The Registry Editor is a small, geeky and powerful Windows tool and, for many years, nothing has changed in the way it works. It's more or less the same tool in Windows 10, Windows 8.1 and Windows 7, with only some very minor visual changes in between. In the new Creators Update for Windows 10, it looks like Microsoft made a small but important first step toward bringing new features and options to this good old tool. Now, the Registry Editor has an address bar which you can use to navigate quickly to individual registry key and values that you're searching for. Here's how it looks and works:
NOTE: This guide is designed for Windows 10 Creators Update, which will be available to all Windows 10 users, for free, starting in April 2017. Previous Windows 10 versions that were released before this date don't have this feature while newer versions do.
Where's the new location bar from the Registry Editor in Windows 10?
The Registry Editor is the tool that lets you work with the keys and values that are stored in the Windows 10 settings database, called the Registry. If you don't know what the Windows Registry is and what it does, we recommend you first read this article: What is the Windows Registry and what does it do?
Then, open the Registry Editor. A quick way to launch it in Windows 10 is to search for it: write the command regedit in Cortana's search field on your taskbar, and then click or tap on the appropriate result.
In the Registry Editor, right under the top menu, you'll see the new address bar. It's just as simple and as spartan as the rest of the Registry Editor.
How to use the address bar from the Registry Editor in Windows 10
The address bar from the Registry Editor works just as you would expect. When you browse through the keys on the left panel, the path you're following is also displayed on the address bar. For instance, if you go to "ComputerHKEY_LOCAL_MACHINESYSTEMCurrentControlSetControlSession ManagerMemory Management", this path will be shown in the address bar too.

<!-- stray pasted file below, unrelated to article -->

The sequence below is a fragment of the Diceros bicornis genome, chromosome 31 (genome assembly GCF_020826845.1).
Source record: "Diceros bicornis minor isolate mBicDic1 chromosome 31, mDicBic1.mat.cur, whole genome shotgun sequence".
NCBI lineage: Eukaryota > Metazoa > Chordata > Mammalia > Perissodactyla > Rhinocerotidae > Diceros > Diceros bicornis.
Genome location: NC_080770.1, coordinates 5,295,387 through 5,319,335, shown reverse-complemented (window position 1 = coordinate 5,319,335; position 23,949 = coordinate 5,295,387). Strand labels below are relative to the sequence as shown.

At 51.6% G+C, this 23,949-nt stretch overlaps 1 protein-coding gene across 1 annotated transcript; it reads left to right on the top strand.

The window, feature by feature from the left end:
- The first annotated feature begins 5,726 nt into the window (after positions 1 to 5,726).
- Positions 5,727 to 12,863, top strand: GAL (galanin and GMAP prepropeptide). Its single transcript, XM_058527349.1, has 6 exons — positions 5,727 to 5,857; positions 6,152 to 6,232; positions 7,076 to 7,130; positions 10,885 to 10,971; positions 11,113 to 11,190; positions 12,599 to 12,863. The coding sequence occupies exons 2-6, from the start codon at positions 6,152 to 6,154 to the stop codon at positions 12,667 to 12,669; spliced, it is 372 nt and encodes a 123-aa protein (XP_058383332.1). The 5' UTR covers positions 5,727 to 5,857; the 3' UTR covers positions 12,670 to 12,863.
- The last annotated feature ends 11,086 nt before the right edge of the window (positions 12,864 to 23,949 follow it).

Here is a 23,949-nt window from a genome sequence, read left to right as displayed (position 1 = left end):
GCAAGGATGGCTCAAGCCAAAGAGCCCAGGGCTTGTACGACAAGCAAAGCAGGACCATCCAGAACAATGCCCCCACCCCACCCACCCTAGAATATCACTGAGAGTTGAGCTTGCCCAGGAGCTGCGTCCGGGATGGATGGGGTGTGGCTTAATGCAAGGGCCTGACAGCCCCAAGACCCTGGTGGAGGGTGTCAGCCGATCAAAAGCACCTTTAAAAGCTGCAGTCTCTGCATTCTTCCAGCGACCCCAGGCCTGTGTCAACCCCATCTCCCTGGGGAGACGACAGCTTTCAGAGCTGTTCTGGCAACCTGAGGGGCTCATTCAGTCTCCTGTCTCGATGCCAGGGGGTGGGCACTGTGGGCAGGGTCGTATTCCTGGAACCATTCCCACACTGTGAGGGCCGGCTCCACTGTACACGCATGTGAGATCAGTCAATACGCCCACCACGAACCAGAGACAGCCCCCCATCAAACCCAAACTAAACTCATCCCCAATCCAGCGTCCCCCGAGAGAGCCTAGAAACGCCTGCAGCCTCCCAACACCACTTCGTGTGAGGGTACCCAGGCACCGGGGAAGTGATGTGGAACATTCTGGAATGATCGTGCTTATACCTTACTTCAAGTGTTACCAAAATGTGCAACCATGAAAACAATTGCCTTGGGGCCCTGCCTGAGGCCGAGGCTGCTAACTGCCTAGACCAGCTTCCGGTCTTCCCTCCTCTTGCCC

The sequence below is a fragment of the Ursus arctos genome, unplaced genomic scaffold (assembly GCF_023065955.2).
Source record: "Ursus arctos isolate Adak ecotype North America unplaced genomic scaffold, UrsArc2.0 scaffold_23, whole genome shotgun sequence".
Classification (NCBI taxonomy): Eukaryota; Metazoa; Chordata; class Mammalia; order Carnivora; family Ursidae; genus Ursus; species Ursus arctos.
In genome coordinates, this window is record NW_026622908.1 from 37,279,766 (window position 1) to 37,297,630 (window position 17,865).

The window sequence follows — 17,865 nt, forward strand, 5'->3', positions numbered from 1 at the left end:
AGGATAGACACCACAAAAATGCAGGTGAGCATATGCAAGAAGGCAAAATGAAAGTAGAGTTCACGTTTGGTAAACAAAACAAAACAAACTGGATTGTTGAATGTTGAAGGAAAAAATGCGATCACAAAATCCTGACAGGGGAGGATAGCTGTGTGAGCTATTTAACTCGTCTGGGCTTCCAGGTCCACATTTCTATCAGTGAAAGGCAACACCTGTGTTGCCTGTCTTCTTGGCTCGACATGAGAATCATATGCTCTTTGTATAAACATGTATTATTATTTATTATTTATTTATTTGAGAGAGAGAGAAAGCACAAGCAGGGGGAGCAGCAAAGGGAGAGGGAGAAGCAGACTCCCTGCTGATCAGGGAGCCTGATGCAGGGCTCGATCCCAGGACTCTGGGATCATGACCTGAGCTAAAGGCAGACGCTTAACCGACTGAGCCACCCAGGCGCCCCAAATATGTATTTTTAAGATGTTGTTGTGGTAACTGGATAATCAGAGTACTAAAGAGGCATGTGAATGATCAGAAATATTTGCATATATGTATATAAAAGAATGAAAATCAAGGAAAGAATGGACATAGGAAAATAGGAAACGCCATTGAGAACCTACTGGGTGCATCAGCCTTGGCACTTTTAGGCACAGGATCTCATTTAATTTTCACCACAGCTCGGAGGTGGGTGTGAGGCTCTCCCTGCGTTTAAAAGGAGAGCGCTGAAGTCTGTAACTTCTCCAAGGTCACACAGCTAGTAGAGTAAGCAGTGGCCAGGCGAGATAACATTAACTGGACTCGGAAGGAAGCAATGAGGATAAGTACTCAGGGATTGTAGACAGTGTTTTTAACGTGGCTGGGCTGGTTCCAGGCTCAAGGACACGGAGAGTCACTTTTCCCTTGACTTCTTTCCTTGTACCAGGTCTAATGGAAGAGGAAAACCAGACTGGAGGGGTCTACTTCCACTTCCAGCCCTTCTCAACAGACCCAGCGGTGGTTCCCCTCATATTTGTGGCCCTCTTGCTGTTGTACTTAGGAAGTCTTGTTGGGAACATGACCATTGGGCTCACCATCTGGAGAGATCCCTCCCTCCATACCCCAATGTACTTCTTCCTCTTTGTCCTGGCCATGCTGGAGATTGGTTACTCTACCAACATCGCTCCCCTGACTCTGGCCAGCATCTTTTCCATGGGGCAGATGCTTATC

The address bar is editable, meaning that you can enter text inside, and you can copy and paste its contents. That can save you a lot of time when you already know the path to where you want to get to, and you already have it written. You can just copy and paste it in the address bar and then press the Enter key on your keyboard to get there.
It's also quite useful when you want to share a key/value path with others. Once you've reached it in your Registry Editor, you can copy its path from the address bar, and then share away.
By the way, a quick way to focus on the address bar is to simultaneously press the Alt + D keys on your keyboard, just like you do in File Explorer.
How to hide or show the address bar from the Registry Editor in Windows 10
Although we find it quite useful, some techies might prefer to hide it from view. Others, though, might not see it by default and may want to set the Registry Editor to display it.
Fortunately, both hiding and showing the address bar are simple things to do. On the top of the Registry Editor window, click or tap to open the View menu. The first option in it is called Address Bar. Click or tap on it to switch between hiding and showing the address bar from view.
The Registry Editor from Windows 10 just got a small yet rather useful feature that will ease the lives of many tweakers out there. Did you notice that this address bar is shown in the Registry Editor from Windows 10 Creators Update? Do you find it useful?